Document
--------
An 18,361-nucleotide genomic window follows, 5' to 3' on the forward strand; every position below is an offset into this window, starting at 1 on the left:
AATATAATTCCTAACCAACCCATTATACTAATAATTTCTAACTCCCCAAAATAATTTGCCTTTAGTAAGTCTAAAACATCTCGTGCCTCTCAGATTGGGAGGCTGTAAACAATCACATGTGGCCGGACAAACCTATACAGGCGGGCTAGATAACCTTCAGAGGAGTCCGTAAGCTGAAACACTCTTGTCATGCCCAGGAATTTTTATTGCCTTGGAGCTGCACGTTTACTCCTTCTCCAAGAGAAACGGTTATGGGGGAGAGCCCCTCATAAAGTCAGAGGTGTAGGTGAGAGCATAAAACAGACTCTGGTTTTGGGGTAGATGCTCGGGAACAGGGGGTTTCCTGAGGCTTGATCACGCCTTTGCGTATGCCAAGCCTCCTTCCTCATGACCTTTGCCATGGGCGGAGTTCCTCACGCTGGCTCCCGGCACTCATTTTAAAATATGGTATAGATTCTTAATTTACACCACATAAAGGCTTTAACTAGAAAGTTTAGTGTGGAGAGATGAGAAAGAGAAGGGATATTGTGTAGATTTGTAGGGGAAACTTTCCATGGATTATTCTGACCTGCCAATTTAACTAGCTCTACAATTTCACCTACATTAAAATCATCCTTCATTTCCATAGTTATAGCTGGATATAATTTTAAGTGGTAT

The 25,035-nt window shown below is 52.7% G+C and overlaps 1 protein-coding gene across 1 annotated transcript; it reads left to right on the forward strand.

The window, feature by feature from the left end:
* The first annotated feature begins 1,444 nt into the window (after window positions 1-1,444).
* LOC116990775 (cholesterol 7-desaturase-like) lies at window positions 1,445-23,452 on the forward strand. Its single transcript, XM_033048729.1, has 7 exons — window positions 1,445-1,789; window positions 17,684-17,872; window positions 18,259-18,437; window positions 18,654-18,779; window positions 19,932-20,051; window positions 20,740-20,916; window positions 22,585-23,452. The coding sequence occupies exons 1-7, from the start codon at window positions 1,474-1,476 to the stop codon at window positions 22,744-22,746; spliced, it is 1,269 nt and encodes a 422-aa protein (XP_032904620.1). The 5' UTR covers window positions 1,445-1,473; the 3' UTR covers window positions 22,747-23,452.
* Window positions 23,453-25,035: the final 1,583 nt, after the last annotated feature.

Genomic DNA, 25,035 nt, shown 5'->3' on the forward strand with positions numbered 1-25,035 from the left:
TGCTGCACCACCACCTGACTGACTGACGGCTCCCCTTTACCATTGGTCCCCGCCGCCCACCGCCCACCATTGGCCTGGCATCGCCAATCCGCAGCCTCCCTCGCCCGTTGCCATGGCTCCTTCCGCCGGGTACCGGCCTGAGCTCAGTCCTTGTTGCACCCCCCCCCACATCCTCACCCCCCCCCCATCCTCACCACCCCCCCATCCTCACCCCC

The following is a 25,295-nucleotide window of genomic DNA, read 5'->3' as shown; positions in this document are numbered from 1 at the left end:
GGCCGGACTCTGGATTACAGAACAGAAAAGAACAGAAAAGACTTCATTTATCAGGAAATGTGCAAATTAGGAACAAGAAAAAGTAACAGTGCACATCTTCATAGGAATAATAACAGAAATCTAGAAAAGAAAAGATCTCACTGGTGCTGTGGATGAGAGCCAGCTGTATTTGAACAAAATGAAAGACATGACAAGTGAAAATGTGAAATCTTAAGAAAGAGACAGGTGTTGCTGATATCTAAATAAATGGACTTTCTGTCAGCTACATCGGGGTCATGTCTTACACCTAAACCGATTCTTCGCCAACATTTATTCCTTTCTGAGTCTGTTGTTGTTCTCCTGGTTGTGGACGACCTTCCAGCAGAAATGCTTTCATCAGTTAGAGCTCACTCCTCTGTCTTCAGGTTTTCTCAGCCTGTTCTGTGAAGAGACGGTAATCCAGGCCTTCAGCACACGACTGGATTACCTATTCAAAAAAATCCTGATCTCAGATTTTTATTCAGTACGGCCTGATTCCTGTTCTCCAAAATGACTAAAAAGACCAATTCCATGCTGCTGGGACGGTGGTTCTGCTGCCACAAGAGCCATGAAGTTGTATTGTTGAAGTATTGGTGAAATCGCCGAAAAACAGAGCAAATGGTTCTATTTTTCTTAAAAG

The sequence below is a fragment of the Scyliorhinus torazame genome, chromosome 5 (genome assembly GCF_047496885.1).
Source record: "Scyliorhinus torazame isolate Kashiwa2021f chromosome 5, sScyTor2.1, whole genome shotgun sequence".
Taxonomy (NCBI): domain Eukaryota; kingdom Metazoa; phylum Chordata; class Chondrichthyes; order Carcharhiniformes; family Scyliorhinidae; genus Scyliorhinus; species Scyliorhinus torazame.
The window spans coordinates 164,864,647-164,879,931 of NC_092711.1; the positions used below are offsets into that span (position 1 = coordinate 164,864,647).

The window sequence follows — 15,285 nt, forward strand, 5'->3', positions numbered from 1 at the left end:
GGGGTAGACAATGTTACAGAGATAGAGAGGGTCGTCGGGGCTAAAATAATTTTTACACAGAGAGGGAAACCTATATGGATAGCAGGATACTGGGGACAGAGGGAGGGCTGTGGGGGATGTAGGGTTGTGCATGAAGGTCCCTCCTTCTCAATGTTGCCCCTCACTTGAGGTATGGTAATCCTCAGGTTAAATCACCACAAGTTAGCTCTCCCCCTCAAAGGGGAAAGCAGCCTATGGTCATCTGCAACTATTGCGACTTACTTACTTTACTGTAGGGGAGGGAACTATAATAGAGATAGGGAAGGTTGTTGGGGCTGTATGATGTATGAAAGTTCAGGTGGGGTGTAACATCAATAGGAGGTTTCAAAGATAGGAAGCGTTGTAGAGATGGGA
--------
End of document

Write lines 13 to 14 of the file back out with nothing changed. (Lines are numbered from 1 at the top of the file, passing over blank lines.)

Source record: "Scyliorhinus torazame isolate Kashiwa2021f chromosome 5, sScyTor2.1, whole genome shotgun sequence".
Taxonomy (NCBI): domain Eukaryota; kingdom Metazoa; phylum Chordata; class Chondrichthyes; order Carcharhiniformes; family Scyliorhinidae; genus Scyliorhinus; species Scyliorhinus torazame.